One sophisticated method of tradecraft perfected in Berlin was the “brush pass.” A gap was created, and during those seconds, the agent would appear, slip information to his or her CIA handler, and disappear, without ever being spotted by the KGB. The CIA learned another form of the brush pass from a professional magician. When coming in from the rain, the CIA spy would remove his or her raincoat. He or she would shake it out in a flourish with the left hand while in a single motion passing on the information with the right. 

7. The KGB could spy to the point of comedy. 

As recounted by The Billion Dollar Spy, one CIA officer new to the Soviet station was amused to sometimes reach for his coat only to find it had vanished. (Later, it would mysteriously return, now likely bugged by the KGB.) His apartment was bugged and his lines were tapped. Once, he used an unsecure line to set up dinner at a restaurant with friends. While driving to the restaurant, he figured out that the cars behind him and in front of him were KGB surveillance. At some point in the drive, he and his wife got lost, so they decided to just follow the KGB to see what would happen. The KGB took him straight to the restaurant. 

8. Cyanide capsules were real, and were used. 

More than once, Soviet agents recruited by the CIA made a specific request: a suicide pill. In the event of capture, rather than face interrogation, public hearings, and execution, agents wanted a pill that would immediately kill them. The CIA hated the L-Pill, as it was called, because of the psychological burden it placed on the carrier. The pill was hard to hide and leant itself to premature use. Not every capture is suicide worthy, but how would the detainee know? After much internal debate, the CIA would sometimes provide the pill, hidden in pens. The pill was sometimes used by agents.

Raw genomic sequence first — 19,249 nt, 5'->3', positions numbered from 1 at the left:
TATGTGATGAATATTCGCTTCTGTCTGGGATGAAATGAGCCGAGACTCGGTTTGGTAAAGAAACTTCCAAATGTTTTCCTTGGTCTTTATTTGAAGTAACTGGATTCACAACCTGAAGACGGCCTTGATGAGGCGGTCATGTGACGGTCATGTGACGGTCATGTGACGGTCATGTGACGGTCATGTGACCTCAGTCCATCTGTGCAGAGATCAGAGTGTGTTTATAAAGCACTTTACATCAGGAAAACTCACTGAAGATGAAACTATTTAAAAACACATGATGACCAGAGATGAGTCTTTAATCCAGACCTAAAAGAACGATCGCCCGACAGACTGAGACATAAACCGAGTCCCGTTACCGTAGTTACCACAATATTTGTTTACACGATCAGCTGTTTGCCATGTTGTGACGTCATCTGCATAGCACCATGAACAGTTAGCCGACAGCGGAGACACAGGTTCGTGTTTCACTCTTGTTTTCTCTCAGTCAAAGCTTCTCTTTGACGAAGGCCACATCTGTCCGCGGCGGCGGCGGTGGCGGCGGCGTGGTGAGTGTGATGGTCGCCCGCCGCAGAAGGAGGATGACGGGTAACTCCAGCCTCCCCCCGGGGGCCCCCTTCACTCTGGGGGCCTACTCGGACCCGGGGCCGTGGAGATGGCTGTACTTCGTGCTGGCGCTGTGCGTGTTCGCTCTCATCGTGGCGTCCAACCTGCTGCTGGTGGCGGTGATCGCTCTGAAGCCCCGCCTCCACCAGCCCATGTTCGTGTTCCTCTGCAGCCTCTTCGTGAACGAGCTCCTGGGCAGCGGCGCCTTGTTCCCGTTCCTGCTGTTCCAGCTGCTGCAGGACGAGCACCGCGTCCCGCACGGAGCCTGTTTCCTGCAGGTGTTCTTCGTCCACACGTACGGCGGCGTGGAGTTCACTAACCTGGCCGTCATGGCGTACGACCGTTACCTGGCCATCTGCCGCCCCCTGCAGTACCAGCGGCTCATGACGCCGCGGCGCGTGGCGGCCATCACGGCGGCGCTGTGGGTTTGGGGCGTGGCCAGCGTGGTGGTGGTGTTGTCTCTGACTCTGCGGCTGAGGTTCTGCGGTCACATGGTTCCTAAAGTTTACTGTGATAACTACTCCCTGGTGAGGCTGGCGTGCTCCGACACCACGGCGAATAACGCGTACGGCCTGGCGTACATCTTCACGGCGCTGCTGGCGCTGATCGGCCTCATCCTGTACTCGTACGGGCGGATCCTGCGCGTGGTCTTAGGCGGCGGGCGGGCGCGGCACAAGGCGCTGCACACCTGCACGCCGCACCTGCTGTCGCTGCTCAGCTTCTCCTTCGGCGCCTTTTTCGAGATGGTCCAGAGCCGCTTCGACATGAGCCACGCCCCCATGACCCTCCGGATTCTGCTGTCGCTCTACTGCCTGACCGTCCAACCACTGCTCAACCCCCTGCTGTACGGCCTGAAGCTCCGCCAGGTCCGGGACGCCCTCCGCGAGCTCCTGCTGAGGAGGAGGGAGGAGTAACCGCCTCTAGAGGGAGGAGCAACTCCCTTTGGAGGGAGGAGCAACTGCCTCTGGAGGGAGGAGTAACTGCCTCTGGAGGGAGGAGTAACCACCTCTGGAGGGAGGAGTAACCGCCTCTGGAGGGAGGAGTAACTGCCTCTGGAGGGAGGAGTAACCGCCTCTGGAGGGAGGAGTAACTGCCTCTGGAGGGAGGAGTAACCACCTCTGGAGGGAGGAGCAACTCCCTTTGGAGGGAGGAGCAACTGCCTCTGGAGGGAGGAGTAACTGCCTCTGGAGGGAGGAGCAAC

9. Washington watched the Moscow station as closely as the KGB. 

In the mid-1970s, Congressional oversight of the CIA increased, and headquarters scrutiny of CIA stations increased as well. This was especially so in Moscow, where a possible leak had been discovered. As a result, years elapsed during which the Moscow station was essentially shut down. When activities resumed, the station and case officers were tightly managed from Washington, D.C. Good leads were sometimes turned away for fear of being a Soviet plot. As Hoffman wrote, “Running a spy was undertaken with the concentration and attention to detail of a moon shot.”

10. The intelligence collected from Moscow might have saved us from nuclear annihilation. 

Oleg Penkovsky, a colonel in the GRU (the Soviet military intelligence division) offered his services to the United States as an agent. Penkovsky wanted to inflict damage on the Soviet Union after the KGB wrongly undermined his career. As a clandestine agent, Penkovsky gave the CIA hundreds of rolls of film and produced veritable libraries of information. According to Hoffman, intelligence Penkovsky provided on the R-12 medium range missile ”was a key ingredient in decision making as President Kennedy stood up to Khrushchev during the Cuban missile crisis.” 

11. Soviet volunteers had common traits. 

The Soviets would sometimes send “dangles” to the CIA—false informants with bad intelligence. For years, CIA counterintelligence officers feared dangles to the point of crippling the Moscow station. CIA officers conducted a comprehensive study, and realized that many Soviets turned away for fear of being dangles were, in fact, legitimate. There were patterns to would-be volunteers. The KGB never sent their own officers. They simply didn’t trust their people to be alone with CIA case officers. Also, they never used people who were strangers to the CIA officer in question. The guy you bumped into at a party once, who now wants to give you information? There’s a good chance that he’s working in the service of the KGB. The guy you’ve never seen before? He’s likely not a threat.

war

HBO Is Offering Nearly 500 Hours of Free Content, From The Sopranos to Succession

Matthew Macfadyen and Nicholas Braun talk business and omelettes in Succession.
Matthew Macfadyen and Nicholas Braun talk business and omelettes in Succession.
Peter Kramer/HBO

If shelter-in-place orders have you burning through your streaming service selections, HBO might be able to help. The premium network has just announced nearly 500 hours of content will be made available for free beginning Friday, April 3. In a press release, the channel said that content would be unlocked via HBO NOW and HBO GO without a subscription. Viewers can expect a mix of HBO’s original series as well as documentaries and catalog movie titles. For original series, viewers can select these nine shows: